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  1. #1
    Join Date
    Mar. 25, 2011
    Location
    Canada
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    1,658

    Default Bathing a horse without a hose? Cornstarch results are in!

    I'm supposed to me taking my long haired shaggy mud magnet, currently a delicate shade of sh1t brown, out for lessons tomorrow.

    It is now warm here, though the snow is still laying around in places. The deep well pump has packed up so we are on very limited water, I think hosing will be frowned on, how do I bath and get rid of soap residue without a hose?
    Last edited by KBC; Mar. 17, 2012 at 08:48 PM.
    I'm not sure if I grew out of stupid or ran out of brave.

    Practicing Member of the Not too Klassy for Boxed Wine Clique



  2. #2
    Join Date
    Jun. 16, 2001
    Location
    Los Angeles, California
    Posts
    3,354

    Default

    I would suggest a dry bath with corn starch- (Same thing in dry shampoo) lots of brushing and if the horse will stand it a shop vac.



  3. #3
    Join Date
    Jul. 30, 2005
    Location
    England
    Posts
    10,511

    Default

    You need two or three buckets and a couple of sponges. Add a sponge and a tiny amount of shampoo to one half full bucket. Use that to wash the horse, and the clean sponge/water to rinse.

    Or if horse has a short/clipped coat, you could hot towel- get a bucket of hot water and a few clean dish towels. Dip the towel in the water, wring it out well and rub horse. Keep going with a clean bit of towel until horse is cleaned.
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  4. #4
    Join Date
    Jan. 27, 2004
    Location
    Yonder, USA
    Posts
    2,561

    Default

    Bucket of water and a big sponge. Get the sponge wet, but not completely dripping. Clean an area, rinse the sponge, repeat. Do-over with a clean bucket(s) of water as necessary.
    ---------------------------



  5. #5
    Join Date
    Mar. 25, 2011
    Location
    Canada
    Posts
    1,658

    Default

    This afternoon I tried the cornstarch, and as the shop vac was busy, in the shop, it was a lot of elbow grease, and then the Dyson well it's called the Animal for a reason I guess.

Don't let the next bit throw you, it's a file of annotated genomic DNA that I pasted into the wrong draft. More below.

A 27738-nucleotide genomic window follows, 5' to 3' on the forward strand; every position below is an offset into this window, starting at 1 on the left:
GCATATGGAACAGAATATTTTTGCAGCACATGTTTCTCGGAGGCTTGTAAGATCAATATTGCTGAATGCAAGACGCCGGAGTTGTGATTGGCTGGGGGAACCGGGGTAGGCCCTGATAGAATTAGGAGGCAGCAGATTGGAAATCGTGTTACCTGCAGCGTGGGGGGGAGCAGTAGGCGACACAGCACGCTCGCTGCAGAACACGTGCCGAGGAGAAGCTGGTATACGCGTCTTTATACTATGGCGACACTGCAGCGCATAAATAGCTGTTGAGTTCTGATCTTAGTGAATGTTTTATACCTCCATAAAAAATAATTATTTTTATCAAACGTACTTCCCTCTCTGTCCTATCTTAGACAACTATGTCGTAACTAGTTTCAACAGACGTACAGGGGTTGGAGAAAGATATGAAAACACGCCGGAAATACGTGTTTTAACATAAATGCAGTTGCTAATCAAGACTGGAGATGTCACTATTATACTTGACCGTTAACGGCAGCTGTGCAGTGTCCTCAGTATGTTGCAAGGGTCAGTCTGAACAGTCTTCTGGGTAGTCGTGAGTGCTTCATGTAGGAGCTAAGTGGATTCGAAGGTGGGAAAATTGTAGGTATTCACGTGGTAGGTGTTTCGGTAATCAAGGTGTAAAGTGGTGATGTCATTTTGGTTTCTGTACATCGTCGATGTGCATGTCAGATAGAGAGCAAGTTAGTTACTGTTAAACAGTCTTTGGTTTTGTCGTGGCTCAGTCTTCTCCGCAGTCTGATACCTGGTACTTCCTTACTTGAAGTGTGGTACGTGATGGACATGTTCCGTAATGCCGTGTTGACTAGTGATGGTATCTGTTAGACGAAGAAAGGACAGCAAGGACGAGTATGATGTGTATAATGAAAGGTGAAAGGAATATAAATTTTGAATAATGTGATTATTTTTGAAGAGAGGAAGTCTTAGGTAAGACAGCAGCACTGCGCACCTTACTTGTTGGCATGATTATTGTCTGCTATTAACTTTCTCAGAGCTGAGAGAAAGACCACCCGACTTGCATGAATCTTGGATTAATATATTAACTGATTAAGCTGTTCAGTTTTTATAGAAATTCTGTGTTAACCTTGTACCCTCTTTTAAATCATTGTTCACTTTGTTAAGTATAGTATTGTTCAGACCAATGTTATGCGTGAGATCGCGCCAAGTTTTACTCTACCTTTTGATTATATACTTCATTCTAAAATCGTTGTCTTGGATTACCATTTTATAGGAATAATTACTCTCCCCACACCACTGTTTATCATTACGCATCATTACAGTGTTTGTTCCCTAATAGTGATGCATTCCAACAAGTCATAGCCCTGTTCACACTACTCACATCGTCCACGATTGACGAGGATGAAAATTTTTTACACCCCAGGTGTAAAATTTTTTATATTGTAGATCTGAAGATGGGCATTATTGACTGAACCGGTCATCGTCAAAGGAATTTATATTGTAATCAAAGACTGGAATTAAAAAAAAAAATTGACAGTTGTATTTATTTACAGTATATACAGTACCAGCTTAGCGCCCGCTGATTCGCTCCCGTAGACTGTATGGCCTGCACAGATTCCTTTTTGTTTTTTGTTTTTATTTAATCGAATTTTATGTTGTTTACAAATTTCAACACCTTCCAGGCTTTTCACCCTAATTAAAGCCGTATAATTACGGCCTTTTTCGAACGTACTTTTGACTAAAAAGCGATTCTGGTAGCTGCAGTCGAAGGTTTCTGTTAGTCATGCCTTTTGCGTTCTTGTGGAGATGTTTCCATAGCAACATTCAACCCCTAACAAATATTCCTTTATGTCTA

I'm quite impressed with the results

    http://s211.photobucket.com/albums/b...t=283b3af7.pbw
    I'm not sure if I grew out of stupid or ran out of brave.

    Practicing Member of the Not too Klassy for Boxed Wine Clique



  6. #6
    Join Date
    Jan. 21, 2008
    Location
    Dexter, MI
    Posts
    1,191

    Default

    Quote Originally Posted by Haffy View Post
    This afternoon I tried the cornstarch, and as the shop vac was busy, in the shop, it was a lot of elbow grease, and then the Dyson well it's called the Animal for a reason I guess.

    I'm quite impressed with the results

    http://s211.photobucket.com/albums/b...t=283b3af7.pbw
    Nice job! Cute horsey!
    "Imma snap youuuu! - with a shout out to Wildlifer



  7. #7
    Join Date
    Jun. 15, 2008
    Posts
    739

    Default

    That's your definition of a dirty horse? I guess lesson horses are different than trail horses, doubt my animals have ever been cleaner than your 'before' pics. Stiff brush the tack areas...........then ride.
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  8. #8
    Join Date
    Mar. 25, 2011
    Location
    Canada
    Posts
    1,658

    Default

    LOL, if we are just riding at home I do just get a clean space to put his tack, if we are going out for lessons, we like to be clean.
    I'm not sure if I grew out of stupid or ran out of brave.

    Practicing Member of the Not too Klassy for Boxed Wine Clique



  9. #9
    Join Date
    Apr. 27, 2008
    Posts
    2,331

    Default

    OK, but will that method work on a dark horse? Mine's a bay.



  10. #10
    Join Date
    Mar. 25, 2011
    Location
    Canada
    Posts
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    Default

    I don't know, but it will make him feel soft and silky feeling
    I'm not sure if I grew out of stupid or ran out of brave.

    Practicing Member of the Not too Klassy for Boxed Wine Clique



  11. #11
    Join Date
    Mar. 12, 2006
    Posts
    2,097

    Default

    Cornstarch??? Wow that takes me back almost forty years. (Geezus I'm getting old!) When my sister and I were in 4-h we used corn starch when the weather was crappy and we were going to a parade or show with our horses. I also used some type of bluing agent my mom had for getting whites whiter on my horses tail. Took the yellow tinge right out.

    Your guy is a cutey! Love the expressions on his face.

    ps to the bay owner, it does work on dark horses, but you really need to brush or vacuum to get the powder out.
    Last edited by Gestalt; Mar. 18, 2012 at 07:21 PM. Reason: added ps
    "All top hat and no canter". *Graureiter*



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